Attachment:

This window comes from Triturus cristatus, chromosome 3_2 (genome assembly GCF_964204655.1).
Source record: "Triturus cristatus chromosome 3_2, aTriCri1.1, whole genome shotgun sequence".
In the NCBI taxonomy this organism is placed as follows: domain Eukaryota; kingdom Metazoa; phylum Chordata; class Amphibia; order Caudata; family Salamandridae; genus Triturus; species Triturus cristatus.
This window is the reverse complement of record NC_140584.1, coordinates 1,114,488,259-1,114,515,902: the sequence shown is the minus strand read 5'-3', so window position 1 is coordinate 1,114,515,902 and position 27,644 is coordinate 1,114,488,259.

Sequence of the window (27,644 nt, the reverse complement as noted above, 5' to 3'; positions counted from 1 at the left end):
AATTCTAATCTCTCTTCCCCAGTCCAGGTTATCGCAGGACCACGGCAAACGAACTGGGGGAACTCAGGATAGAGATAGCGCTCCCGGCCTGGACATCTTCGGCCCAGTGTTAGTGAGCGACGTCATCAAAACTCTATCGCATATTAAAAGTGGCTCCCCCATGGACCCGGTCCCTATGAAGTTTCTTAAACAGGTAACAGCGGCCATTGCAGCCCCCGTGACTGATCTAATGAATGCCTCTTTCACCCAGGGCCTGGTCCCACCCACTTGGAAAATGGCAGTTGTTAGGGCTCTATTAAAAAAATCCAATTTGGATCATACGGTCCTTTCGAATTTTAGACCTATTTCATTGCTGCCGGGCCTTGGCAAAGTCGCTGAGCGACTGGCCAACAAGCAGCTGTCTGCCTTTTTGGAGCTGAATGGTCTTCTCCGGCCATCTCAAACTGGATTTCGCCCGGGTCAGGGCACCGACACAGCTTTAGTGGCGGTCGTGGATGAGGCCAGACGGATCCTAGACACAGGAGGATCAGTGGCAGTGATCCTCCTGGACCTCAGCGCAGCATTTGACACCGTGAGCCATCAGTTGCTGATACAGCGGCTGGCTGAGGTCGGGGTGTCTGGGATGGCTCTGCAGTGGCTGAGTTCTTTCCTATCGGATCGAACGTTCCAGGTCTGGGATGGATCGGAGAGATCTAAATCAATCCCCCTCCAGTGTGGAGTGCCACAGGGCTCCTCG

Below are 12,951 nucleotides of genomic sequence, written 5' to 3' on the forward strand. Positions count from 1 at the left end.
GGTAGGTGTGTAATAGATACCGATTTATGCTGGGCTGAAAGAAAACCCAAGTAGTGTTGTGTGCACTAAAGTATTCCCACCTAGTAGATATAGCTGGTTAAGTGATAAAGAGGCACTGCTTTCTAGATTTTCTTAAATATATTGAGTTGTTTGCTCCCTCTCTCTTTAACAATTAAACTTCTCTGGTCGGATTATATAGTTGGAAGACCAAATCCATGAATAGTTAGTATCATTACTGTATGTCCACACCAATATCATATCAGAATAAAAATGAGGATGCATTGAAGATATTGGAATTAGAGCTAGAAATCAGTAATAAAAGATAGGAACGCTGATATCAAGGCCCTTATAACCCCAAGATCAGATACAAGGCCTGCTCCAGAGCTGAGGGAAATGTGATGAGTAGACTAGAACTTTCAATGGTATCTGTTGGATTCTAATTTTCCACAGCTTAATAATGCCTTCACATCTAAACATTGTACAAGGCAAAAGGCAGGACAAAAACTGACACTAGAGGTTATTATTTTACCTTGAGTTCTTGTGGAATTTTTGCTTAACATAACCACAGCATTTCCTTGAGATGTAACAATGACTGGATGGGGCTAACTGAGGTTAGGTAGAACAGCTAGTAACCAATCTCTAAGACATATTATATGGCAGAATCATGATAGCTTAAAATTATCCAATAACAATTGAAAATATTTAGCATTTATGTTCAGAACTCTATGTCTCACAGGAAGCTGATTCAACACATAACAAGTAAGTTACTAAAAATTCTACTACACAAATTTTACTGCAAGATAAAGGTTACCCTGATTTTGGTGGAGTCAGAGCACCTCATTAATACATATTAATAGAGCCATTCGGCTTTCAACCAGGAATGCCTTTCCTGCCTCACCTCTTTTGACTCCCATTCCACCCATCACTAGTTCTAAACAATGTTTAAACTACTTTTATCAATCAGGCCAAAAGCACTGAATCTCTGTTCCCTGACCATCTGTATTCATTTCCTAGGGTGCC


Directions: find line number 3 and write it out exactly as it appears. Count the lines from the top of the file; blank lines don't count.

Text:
In the NCBI taxonomy this organism is placed as follows: domain Eukaryota; kingdom Metazoa; phylum Chordata; class Amphibia; order Caudata; family Salamandridae; genus Triturus; species Triturus cristatus.